Human Rights Watch on Wednesday accused Jordan of leaving hundreds of Syrian refugees stranded in the desert along its border and urged the country to let them enter.
Since March, "Jordanian authorities have severely restricted" the movement of refugees fleeing the war in Syria, the human rights group said in a statement.
HRW said it had analyzed satellite images and gathered testimony from refugees that indicated a build-up of refugees just inside Jordanian territory after informal border crossings were closed.
Currently, two informal crossings into sparsely populated eastern Jordan — where the refugees are stranded — are the only entry points for most Syrians.
About 2,500 Syrians were stuck in the remote area in mid-April. The number of stranded Syrians dropped to 1,000 in late May after Jordan allowed some to move out of the border zone, the report said.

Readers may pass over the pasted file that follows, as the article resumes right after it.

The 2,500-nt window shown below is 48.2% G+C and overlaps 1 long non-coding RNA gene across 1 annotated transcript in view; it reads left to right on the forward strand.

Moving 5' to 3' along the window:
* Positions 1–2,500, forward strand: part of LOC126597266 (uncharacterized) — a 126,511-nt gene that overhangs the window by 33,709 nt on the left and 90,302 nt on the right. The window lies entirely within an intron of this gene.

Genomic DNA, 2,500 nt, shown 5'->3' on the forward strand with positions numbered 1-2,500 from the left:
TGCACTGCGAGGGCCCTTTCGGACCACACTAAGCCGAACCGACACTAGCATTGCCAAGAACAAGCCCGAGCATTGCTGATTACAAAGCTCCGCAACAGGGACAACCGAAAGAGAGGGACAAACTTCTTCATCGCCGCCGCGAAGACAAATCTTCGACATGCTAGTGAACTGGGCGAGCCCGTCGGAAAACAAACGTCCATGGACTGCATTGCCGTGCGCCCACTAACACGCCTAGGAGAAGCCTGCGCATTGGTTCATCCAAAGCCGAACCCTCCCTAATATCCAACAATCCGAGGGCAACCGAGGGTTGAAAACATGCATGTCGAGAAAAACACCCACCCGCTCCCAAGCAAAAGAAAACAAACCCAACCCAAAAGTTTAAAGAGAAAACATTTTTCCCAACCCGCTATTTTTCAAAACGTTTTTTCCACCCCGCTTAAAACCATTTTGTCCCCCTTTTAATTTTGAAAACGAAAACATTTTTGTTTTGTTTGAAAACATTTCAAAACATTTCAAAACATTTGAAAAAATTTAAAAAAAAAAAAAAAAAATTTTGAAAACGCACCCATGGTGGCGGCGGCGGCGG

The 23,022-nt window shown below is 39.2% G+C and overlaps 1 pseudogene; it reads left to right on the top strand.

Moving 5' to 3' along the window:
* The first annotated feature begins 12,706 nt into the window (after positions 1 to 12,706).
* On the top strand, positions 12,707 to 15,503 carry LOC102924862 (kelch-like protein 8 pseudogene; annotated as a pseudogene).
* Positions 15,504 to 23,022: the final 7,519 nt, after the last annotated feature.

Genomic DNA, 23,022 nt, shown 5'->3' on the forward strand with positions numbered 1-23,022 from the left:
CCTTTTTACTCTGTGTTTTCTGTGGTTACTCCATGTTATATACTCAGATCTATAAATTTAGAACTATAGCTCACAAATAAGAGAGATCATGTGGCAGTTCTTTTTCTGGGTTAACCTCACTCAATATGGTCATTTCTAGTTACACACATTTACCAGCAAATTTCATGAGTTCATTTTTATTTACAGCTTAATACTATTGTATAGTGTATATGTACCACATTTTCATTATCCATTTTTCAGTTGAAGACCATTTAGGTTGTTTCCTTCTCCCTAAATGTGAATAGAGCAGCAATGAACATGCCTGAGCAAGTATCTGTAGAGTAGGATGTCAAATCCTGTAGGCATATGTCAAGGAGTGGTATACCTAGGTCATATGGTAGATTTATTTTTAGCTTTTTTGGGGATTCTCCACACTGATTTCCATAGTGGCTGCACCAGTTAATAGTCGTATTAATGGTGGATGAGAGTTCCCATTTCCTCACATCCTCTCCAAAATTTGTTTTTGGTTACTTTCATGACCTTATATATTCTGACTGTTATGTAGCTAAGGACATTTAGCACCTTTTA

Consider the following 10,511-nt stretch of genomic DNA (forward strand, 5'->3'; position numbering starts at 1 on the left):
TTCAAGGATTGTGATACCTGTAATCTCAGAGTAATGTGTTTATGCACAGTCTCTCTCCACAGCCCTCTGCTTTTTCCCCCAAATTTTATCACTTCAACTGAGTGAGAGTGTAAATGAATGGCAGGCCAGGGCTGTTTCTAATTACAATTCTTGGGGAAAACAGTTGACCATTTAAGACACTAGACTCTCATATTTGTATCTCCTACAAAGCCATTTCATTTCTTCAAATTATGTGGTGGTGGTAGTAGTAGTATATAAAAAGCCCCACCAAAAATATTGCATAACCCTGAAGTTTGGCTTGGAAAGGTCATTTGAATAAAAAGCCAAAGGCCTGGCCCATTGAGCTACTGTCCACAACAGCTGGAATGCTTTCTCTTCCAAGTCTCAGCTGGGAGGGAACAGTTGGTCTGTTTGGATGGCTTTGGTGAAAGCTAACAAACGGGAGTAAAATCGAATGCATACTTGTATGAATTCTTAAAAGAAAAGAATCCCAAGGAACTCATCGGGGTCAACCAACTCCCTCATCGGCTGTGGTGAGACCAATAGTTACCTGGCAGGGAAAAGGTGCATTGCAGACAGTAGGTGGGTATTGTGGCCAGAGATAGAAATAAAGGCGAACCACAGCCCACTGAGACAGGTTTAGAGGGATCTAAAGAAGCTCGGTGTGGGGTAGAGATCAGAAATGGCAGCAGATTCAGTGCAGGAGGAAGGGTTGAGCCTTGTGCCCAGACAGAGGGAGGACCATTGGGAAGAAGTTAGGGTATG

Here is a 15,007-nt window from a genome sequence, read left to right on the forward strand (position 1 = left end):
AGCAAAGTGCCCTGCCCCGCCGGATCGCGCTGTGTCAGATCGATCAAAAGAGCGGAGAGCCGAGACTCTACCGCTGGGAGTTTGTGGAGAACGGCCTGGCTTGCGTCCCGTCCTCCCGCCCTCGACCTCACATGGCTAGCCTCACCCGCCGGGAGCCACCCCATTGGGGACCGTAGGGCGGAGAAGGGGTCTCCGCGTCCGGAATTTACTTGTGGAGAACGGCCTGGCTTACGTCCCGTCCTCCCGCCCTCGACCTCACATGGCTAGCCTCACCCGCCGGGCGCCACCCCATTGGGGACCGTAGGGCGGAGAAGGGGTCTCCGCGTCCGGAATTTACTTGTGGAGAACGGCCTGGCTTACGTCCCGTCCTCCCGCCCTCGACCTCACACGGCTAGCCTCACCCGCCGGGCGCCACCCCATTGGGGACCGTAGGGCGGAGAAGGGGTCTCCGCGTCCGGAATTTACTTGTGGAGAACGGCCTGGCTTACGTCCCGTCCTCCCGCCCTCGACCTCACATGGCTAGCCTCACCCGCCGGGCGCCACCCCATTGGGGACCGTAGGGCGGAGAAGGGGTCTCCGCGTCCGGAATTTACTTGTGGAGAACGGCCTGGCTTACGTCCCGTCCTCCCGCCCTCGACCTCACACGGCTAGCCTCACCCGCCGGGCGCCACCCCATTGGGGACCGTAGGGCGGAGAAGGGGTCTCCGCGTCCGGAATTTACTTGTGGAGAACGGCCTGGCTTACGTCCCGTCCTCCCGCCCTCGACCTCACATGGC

HRW regional director Nadim Houry said that while Jordan has gone to great lengths to assist refugees, there is “no excuse to abandon newer arrivals in remote areas for weeks without effective protection and regular aid access.”
Government spokesman Mohammed Momani said Jordan "continues to adopt an open border policy" in line with procedures worked out with the relevant international organizations.
But HRW said Jordan's policy has fluctuated in recent months. In October, about 4,000 Syrians were stuck in the desert area, but between December and March, Jordan allowed refugees to enter for screening and eventual transport to a closed refugee camp, the group said. In March, Jordan again prevented many Syrians from entering the country.
Jordan hosts about 630,000 Syrian war refugees, out of almost 4 million who have fled their country since 2011. The Jordanian government says a total of 1.4 million Syrians live within its borders, including those who came before 2011, and make up 20 percent of the country’s population.
HRW also urged the international community to assume greater responsibility for the refugees. Countries outside the region, including the United States and European Union, should absorb more Syrian refugees, it said.
Currently, most Syrian refugees live in Jordan, Lebanon, Turkey, Iraq and Egypt.